Asthma and smoking: Effects of smoke and second-hand smoke
Cigarette smoke can trigger asthma symptoms. Despite this, in the United States, 21 percent of people who have asthma currently smoke, compared with 16.8 percent of people who do not have asthma.
This article discusses how smoke, second-hand smoke, and electronic cigarette (e-cigarette) vapor affect people with asthma. It also explores how people can reduce their exposure to asthma triggers.
How are asthma and smoking linked?
Smoking is harmful for everyone, but it is particularly harmful for people with asthma. Both smoke and second-hand smoke may trigger asthma symptoms.
Tobacco smoke is an irritant. It contains over 7,000 chemicals, at least 69 of which can cause cancer.
Smoke can aggravate asthma because:
- Smoke particles cause the airways to swell and become narrow.
- When smoke reaches the lungs, it triggers mucus production.
- Smoke can damage the cilia, which are tiny hairs in the throat that normally sweep away mucus.
When a person with asthma inhales smoke or second-hand smoke, they may notice some respiratory or asthma symptoms. The result is often swollen, narrow airways filled with mucus.
This may trigger an asthma attack and cause the following symptoms:
- shortness of breath
- chest tightness
Second-hand smoke refers to that exhaled by someone who smokes mixed with smoke from the end of a lit cigarette or cigar. The smoke from the end of a lit cigarette or cigar may contain more harmful substances than first-hand smoke.
Both first- and second-hand smoke are harmful to a person’s health.
Quitting smoking is the most beneficial way to reduce smoke exposure. A doctor can offer support and advice on how to quit smoking.
While quitting, using nicotine replacement aids such as gum or patches may help. Since it is not possible to inhale these, they are less likely to trigger asthma symptoms than using e-cigarettes.
To avoid second-hand smoke exposure, make sure anyone who smokes does not do so:
- in the house
- in the car
- around children or other adults
In addition, people should:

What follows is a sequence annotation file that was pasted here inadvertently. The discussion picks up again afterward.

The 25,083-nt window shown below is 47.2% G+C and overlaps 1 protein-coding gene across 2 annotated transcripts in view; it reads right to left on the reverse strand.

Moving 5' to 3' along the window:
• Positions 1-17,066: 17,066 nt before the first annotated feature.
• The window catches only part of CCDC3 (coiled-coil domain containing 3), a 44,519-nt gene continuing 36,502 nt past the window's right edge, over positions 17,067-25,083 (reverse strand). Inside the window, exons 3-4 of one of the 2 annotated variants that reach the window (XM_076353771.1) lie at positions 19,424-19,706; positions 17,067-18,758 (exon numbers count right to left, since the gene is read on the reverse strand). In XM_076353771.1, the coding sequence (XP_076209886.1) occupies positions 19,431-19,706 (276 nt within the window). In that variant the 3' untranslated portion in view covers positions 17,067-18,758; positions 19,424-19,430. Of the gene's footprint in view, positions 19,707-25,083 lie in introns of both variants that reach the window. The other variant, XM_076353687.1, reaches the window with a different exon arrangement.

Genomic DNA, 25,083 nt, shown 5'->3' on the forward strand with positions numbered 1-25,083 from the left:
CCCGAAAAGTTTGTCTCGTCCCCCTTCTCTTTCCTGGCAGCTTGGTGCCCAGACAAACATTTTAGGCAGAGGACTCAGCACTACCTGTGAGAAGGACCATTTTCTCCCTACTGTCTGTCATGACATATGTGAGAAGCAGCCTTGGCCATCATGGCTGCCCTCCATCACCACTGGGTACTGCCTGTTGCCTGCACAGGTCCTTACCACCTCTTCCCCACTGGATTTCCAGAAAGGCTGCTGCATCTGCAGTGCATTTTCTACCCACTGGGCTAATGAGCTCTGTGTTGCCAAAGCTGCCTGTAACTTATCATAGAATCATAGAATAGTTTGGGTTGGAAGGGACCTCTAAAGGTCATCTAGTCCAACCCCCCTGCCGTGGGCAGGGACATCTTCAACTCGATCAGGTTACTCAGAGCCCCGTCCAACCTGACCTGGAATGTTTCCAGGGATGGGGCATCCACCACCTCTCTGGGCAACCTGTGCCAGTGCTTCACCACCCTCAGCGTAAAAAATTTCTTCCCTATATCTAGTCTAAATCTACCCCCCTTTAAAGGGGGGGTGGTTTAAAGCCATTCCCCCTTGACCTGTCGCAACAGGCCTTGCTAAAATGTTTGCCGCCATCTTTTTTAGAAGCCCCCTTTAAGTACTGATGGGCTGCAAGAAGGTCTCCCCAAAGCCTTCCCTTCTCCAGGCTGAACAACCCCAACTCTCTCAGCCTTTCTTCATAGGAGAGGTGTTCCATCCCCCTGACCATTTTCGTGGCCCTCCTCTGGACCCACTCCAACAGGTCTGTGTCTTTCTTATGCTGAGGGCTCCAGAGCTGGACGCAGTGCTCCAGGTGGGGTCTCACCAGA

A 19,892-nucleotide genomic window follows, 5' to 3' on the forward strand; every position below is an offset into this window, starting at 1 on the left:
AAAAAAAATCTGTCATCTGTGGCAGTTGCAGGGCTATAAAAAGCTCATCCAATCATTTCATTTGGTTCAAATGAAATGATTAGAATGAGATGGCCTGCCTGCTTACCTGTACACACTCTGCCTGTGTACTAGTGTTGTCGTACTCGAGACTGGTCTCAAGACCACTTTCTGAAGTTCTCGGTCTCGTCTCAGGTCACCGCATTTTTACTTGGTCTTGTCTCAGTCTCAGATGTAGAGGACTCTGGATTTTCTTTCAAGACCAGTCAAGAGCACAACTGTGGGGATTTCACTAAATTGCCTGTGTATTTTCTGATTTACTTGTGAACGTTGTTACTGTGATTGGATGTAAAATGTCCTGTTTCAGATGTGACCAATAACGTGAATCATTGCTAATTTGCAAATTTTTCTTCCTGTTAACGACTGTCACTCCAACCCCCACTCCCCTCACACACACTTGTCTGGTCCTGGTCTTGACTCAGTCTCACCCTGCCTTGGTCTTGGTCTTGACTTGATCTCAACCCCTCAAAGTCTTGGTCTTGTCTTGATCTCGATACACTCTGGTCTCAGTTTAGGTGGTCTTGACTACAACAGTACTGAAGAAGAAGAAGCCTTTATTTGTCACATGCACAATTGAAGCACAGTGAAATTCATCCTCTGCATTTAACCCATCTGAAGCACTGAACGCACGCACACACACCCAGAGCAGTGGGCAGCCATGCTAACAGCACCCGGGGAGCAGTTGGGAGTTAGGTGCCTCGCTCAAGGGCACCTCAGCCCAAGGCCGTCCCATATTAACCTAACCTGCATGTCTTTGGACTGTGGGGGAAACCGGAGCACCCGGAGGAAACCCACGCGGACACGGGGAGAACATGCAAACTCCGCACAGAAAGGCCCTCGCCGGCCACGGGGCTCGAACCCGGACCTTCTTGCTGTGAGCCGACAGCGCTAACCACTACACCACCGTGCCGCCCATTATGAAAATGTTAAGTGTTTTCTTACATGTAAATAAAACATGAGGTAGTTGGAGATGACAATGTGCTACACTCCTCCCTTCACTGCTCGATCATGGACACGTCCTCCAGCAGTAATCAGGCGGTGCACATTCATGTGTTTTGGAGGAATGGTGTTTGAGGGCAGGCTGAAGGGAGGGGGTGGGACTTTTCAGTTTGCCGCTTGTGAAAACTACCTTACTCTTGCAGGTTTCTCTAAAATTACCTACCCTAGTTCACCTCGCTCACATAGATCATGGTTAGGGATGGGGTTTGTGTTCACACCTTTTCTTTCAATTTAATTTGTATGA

- avoid venues that allow smoking
- choose schools with a smoke-free campus policy
It is important to teach children why and how to avoid second-hand smoke. These lessons are more likely to have an effect when caregivers themselves do not smoke.
As well as triggering asthma attacks, second-hand smoke can cause children to get sick more often.
Second-hand smoke may increase the risk of the following health problems in children:
- ear infections
Second-hand smoke exposure is also linked to sudden infant death syndrome. This occurs when an otherwise healthy infant suddenly dies without a clear cause or explanation.
More research is needed, but second-hand smoke may also be linked to childhood:
- brain tumors
- liver cancer
Smoking during pregnancy harms a baby. Babies of mothers who smoke during pregnancy are more likely to:
- have respiratory problems
- develop asthma
- have a low weight at birth
- be born prematurely
- be born with birth defects
The CDC report that since 1964, 100,000 babies have died from complications as a result of exposure to chemicals present in tobacco smoke.
Smoke and second-hand smoke contain a number of irritants that can aggravate a person’s airways. Both are common asthma triggers. They may cause an asthma attack, leading to breathing difficulties.
Research into the link between e-cigarette vapor and asthma is ongoing. However, as vapor contains chemicals, it follows that it is likely to irritate a person’s throat and may trigger asthma.
When quitting smoking, noninhalable nicotine replacements such as gum or patches may be more suitable for people with asthma. This is because they are less likely to irritate the throat.
Second-hand smoke causes many other health problems for children and adults exposed to it. Reducing second-hand smoke exposure using the strategies explored above is the best way to avoid its negative health effects.
Source: Read Full Article